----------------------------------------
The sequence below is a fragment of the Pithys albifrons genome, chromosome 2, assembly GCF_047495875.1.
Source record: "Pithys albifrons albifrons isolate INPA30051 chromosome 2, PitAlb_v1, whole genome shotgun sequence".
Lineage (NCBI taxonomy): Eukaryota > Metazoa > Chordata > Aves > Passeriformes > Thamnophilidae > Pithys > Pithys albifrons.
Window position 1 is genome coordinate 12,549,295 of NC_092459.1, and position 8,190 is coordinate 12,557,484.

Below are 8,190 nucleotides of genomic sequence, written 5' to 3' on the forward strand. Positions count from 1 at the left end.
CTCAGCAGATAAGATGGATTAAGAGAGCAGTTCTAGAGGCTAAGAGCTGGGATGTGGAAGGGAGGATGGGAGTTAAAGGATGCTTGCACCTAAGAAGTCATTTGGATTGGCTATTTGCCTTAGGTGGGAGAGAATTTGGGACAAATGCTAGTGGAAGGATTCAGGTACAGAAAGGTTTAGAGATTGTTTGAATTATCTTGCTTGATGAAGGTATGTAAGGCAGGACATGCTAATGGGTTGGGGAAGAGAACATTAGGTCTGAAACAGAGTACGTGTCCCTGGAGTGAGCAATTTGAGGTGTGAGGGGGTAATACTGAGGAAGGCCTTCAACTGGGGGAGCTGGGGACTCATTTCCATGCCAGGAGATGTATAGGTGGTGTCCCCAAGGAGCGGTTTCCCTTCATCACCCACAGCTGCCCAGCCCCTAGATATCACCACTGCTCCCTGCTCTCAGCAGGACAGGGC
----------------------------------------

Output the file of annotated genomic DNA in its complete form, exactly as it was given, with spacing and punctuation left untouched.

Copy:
The sequence below is a fragment of the Pithys albifrons genome, chromosome 2, assembly GCF_047495875.1.
Source record: "Pithys albifrons albifrons isolate INPA30051 chromosome 2, PitAlb_v1, whole genome shotgun sequence".
Lineage (NCBI taxonomy): Eukaryota > Metazoa > Chordata > Aves > Passeriformes > Thamnophilidae > Pithys > Pithys albifrons.
Window position 1 is genome coordinate 12,549,295 of NC_092459.1, and position 8,190 is coordinate 12,557,484.

Below are 8,190 nucleotides of genomic sequence, written 5' to 3' on the forward strand. Positions count from 1 at the left end.
CTCAGCAGATAAGATGGATTAAGAGAGCAGTTCTAGAGGCTAAGAGCTGGGATGTGGAAGGGAGGATGGGAGTTAAAGGATGCTTGCACCTAAGAAGTCATTTGGATTGGCTATTTGCCTTAGGTGGGAGAGAATTTGGGACAAATGCTAGTGGAAGGATTCAGGTACAGAAAGGTTTAGAGATTGTTTGAATTATCTTGCTTGATGAAGGTATGTAAGGCAGGACATGCTAATGGGTTGGGGAAGAGAACATTAGGTCTGAAACAGAGTACGTGTCCCTGGAGTGAGCAATTTGAGGTGTGAGGGGGTAATACTGAGGAAGGCCTTCAACTGGGGGAGCTGGGGACTCATTTCCATGCCAGGAGATGTATAGGTGGTGTCCCCAAGGAGCGGTTTCCCTTCATCACCCACAGCTGCCCAGCCCCTAGATATCACCACTGCTCCCTGCTCTCAGCAGGACAGGGC